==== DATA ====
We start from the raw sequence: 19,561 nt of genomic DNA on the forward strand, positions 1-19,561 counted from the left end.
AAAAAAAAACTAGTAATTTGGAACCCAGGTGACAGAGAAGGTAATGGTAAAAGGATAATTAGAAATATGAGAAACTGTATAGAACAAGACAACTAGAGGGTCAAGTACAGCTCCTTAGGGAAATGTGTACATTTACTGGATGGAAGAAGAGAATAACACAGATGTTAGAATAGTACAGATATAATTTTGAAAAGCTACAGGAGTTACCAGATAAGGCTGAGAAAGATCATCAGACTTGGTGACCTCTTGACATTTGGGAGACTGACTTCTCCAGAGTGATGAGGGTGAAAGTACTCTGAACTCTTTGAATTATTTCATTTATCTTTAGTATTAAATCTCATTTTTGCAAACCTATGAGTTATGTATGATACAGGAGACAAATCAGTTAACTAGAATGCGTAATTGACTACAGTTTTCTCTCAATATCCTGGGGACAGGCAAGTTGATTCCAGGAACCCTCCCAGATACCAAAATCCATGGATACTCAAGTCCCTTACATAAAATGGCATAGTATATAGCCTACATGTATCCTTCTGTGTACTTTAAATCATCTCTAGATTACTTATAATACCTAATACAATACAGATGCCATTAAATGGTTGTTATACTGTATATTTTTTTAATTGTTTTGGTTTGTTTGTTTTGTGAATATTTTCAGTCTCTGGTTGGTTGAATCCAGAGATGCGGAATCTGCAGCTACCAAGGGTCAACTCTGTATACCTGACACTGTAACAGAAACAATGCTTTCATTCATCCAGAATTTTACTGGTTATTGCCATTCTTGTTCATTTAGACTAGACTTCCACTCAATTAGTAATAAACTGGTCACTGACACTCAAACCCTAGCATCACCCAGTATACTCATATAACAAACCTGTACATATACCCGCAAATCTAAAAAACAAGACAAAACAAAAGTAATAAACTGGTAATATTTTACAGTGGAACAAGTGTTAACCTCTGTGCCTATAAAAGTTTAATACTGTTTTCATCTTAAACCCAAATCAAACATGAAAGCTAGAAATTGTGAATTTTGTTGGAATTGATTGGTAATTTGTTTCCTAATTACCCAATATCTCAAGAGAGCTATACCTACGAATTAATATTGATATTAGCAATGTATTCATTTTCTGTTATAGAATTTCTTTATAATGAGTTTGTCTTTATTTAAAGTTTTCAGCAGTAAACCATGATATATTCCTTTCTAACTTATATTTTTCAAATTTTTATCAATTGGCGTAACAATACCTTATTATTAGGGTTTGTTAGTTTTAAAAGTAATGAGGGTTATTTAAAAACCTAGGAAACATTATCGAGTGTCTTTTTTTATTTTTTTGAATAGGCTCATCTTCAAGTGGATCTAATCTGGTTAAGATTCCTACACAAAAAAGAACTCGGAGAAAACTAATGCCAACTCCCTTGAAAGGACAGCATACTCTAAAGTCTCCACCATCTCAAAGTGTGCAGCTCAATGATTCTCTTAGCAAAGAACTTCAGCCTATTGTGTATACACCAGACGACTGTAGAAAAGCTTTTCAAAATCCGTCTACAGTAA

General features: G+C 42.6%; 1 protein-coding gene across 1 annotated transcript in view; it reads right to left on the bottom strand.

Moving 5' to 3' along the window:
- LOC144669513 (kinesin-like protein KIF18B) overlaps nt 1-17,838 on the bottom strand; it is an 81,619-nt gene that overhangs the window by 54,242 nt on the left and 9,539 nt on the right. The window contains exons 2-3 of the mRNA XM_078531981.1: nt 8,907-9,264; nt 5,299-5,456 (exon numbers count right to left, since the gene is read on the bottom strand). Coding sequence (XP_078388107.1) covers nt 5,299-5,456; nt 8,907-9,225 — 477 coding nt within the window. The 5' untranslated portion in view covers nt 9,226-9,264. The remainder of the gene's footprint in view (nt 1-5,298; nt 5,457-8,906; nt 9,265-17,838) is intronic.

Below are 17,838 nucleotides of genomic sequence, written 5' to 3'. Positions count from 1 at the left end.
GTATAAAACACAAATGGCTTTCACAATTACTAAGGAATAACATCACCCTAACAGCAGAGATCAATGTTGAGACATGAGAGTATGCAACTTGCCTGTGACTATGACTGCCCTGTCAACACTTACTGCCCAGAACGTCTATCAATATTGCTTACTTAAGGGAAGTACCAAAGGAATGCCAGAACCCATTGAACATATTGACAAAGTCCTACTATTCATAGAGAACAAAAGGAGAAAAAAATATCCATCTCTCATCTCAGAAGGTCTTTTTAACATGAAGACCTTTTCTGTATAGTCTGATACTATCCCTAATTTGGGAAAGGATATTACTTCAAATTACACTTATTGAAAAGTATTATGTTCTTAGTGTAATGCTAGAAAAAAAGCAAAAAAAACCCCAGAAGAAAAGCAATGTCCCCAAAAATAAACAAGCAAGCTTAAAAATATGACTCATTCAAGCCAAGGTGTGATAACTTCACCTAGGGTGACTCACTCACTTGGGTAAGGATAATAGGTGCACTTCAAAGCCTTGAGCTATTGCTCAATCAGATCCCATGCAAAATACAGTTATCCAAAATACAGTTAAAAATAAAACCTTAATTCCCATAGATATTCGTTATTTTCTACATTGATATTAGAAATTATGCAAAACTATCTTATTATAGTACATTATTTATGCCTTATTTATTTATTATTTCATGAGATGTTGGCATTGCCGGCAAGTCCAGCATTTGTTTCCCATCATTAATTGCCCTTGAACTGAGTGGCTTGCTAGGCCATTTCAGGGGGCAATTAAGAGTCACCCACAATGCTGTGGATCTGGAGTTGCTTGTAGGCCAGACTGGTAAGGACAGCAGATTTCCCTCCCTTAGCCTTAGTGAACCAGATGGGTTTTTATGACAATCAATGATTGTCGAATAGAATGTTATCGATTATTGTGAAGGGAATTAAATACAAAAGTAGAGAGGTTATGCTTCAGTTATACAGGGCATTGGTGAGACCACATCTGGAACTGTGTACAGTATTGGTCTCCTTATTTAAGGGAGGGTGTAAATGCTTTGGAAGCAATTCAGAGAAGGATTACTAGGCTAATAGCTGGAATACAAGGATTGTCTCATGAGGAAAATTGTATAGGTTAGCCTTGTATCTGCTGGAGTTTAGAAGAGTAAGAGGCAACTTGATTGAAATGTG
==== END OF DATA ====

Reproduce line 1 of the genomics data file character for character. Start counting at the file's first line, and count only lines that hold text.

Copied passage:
We start from the raw sequence: 19,561 nt of genomic DNA on the forward strand, positions 1-19,561 counted from the left end.